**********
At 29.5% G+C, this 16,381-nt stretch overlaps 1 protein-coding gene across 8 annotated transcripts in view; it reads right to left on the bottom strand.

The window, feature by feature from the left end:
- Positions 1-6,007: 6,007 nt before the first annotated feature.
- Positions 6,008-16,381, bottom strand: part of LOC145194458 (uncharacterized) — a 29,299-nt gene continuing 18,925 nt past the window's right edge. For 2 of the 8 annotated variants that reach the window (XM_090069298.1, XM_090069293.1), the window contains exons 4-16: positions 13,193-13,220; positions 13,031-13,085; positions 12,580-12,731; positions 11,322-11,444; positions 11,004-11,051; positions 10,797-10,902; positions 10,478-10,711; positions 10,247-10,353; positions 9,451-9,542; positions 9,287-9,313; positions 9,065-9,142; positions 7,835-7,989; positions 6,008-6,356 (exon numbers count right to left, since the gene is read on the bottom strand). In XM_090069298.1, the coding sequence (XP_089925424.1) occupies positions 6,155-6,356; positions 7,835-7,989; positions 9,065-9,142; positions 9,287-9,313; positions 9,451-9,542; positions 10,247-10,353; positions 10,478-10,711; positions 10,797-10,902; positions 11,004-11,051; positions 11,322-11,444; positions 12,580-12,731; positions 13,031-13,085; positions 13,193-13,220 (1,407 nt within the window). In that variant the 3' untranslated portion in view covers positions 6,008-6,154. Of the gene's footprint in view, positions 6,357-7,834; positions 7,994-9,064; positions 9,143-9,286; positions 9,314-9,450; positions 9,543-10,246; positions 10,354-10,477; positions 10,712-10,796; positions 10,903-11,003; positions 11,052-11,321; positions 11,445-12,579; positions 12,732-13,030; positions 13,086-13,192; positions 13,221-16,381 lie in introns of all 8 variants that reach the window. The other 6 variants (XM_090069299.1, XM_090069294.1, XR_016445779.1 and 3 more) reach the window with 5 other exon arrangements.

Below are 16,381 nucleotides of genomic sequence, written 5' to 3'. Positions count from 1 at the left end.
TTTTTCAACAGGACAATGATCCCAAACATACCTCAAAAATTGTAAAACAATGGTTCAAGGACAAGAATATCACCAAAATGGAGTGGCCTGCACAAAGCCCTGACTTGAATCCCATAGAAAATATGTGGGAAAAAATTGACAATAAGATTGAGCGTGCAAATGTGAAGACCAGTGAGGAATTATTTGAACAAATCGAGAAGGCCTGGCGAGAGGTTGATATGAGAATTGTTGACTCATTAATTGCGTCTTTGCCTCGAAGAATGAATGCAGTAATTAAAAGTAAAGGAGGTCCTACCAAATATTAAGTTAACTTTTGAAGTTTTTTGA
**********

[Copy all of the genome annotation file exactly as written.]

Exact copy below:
At 29.5% G+C, this 16,381-nt stretch overlaps 1 protein-coding gene across 8 annotated transcripts in view; it reads right to left on the bottom strand.

The window, feature by feature from the left end:
- Positions 1-6,007: 6,007 nt before the first annotated feature.
- Positions 6,008-16,381, bottom strand: part of LOC145194458 (uncharacterized) — a 29,299-nt gene continuing 18,925 nt past the window's right edge. For 2 of the 8 annotated variants that reach the window (XM_090069298.1, XM_090069293.1), the window contains exons 4-16: positions 13,193-13,220; positions 13,031-13,085; positions 12,580-12,731; positions 11,322-11,444; positions 11,004-11,051; positions 10,797-10,902; positions 10,478-10,711; positions 10,247-10,353; positions 9,451-9,542; positions 9,287-9,313; positions 9,065-9,142; positions 7,835-7,989; positions 6,008-6,356 (exon numbers count right to left, since the gene is read on the bottom strand). In XM_090069298.1, the coding sequence (XP_089925424.1) occupies positions 6,155-6,356; positions 7,835-7,989; positions 9,065-9,142; positions 9,287-9,313; positions 9,451-9,542; positions 10,247-10,353; positions 10,478-10,711; positions 10,797-10,902; positions 11,004-11,051; positions 11,322-11,444; positions 12,580-12,731; positions 13,031-13,085; positions 13,193-13,220 (1,407 nt within the window). In that variant the 3' untranslated portion in view covers positions 6,008-6,154. Of the gene's footprint in view, positions 6,357-7,834; positions 7,994-9,064; positions 9,143-9,286; positions 9,314-9,450; positions 9,543-10,246; positions 10,354-10,477; positions 10,712-10,796; positions 10,903-11,003; positions 11,052-11,321; positions 11,445-12,579; positions 12,732-13,030; positions 13,086-13,192; positions 13,221-16,381 lie in introns of all 8 variants that reach the window. The other 6 variants (XM_090069299.1, XM_090069294.1, XR_016445779.1 and 3 more) reach the window with 5 other exon arrangements.

Below are 16,381 nucleotides of genomic sequence, written 5' to 3'. Positions count from 1 at the left end.
TTTTTCAACAGGACAATGATCCCAAACATACCTCAAAAATTGTAAAACAATGGTTCAAGGACAAGAATATCACCAAAATGGAGTGGCCTGCACAAAGCCCTGACTTGAATCCCATAGAAAATATGTGGGAAAAAATTGACAATAAGATTGAGCGTGCAAATGTGAAGACCAGTGAGGAATTATTTGAACAAATCGAGAAGGCCTGGCGAGAGGTTGATATGAGAATTGTTGACTCATTAATTGCGTCTTTGCCTCGAAGAATGAATGCAGTAATTAAAAGTAAAGGAGGTCCTACCAAATATTAAGTTAACTTTTGAAGTTTTTTGA